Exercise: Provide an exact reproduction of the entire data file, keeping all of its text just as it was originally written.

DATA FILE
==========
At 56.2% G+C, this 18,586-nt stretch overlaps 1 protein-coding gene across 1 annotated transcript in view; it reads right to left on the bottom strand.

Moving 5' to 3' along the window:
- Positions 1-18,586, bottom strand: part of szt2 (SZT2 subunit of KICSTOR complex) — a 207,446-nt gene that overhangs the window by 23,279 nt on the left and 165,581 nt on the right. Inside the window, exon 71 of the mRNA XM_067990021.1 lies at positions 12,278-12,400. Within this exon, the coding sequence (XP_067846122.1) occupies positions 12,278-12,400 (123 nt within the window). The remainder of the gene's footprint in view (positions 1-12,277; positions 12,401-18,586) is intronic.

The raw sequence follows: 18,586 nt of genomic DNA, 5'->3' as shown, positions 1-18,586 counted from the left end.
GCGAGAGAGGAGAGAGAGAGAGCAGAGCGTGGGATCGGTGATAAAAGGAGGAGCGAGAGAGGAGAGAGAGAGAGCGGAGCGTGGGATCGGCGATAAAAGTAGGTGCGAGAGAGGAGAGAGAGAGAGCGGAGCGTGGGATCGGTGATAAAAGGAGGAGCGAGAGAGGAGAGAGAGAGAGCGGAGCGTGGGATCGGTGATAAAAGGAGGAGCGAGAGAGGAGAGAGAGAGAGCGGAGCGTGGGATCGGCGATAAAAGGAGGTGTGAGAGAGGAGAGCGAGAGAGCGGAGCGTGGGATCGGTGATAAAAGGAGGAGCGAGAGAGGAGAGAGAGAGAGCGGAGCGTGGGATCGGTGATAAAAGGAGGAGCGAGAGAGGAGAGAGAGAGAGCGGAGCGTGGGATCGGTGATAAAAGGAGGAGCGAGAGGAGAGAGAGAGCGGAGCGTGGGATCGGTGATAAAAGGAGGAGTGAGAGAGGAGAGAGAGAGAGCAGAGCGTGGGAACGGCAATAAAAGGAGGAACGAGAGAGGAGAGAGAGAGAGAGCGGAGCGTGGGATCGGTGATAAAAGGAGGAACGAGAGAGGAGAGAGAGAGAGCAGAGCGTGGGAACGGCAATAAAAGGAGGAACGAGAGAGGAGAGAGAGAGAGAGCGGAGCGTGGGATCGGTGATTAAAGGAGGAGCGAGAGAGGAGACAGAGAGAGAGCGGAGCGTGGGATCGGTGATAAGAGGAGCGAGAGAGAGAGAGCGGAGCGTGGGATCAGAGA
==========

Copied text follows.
At 56.2% G+C, this 18,586-nt stretch overlaps 1 protein-coding gene across 1 annotated transcript in view; it reads right to left on the bottom strand.

Moving 5' to 3' along the window:
- Positions 1-18,586, bottom strand: part of szt2 (SZT2 subunit of KICSTOR complex) — a 207,446-nt gene that overhangs the window by 23,279 nt on the left and 165,581 nt on the right. Inside the window, exon 71 of the mRNA XM_067990021.1 lies at positions 12,278-12,400. Within this exon, the coding sequence (XP_067846122.1) occupies positions 12,278-12,400 (123 nt within the window). The remainder of the gene's footprint in view (positions 1-12,277; positions 12,401-18,586) is intronic.

The raw sequence follows: 18,586 nt of genomic DNA, 5'->3' as shown, positions 1-18,586 counted from the left end.
GCGAGAGAGGAGAGAGAGAGAGCAGAGCGTGGGATCGGTGATAAAAGGAGGAGCGAGAGAGGAGAGAGAGAGAGCGGAGCGTGGGATCGGCGATAAAAGTAGGTGCGAGAGAGGAGAGAGAGAGAGCGGAGCGTGGGATCGGTGATAAAAGGAGGAGCGAGAGAGGAGAGAGAGAGAGCGGAGCGTGGGATCGGTGATAAAAGGAGGAGCGAGAGAGGAGAGAGAGAGAGCGGAGCGTGGGATCGGCGATAAAAGGAGGTGTGAGAGAGGAGAGCGAGAGAGCGGAGCGTGGGATCGGTGATAAAAGGAGGAGCGAGAGAGGAGAGAGAGAGAGCGGAGCGTGGGATCGGTGATAAAAGGAGGAGCGAGAGAGGAGAGAGAGAGAGCGGAGCGTGGGATCGGTGATAAAAGGAGGAGCGAGAGGAGAGAGAGAGCGGAGCGTGGGATCGGTGATAAAAGGAGGAGTGAGAGAGGAGAGAGAGAGAGCAGAGCGTGGGAACGGCAATAAAAGGAGGAACGAGAGAGGAGAGAGAGAGAGAGCGGAGCGTGGGATCGGTGATAAAAGGAGGAACGAGAGAGGAGAGAGAGAGAGCAGAGCGTGGGAACGGCAATAAAAGGAGGAACGAGAGAGGAGAGAGAGAGAGAGCGGAGCGTGGGATCGGTGATTAAAGGAGGAGCGAGAGAGGAGACAGAGAGAGAGCGGAGCGTGGGATCGGTGATAAGAGGAGCGAGAGAGAGAGAGCGGAGCGTGGGATCAGAGA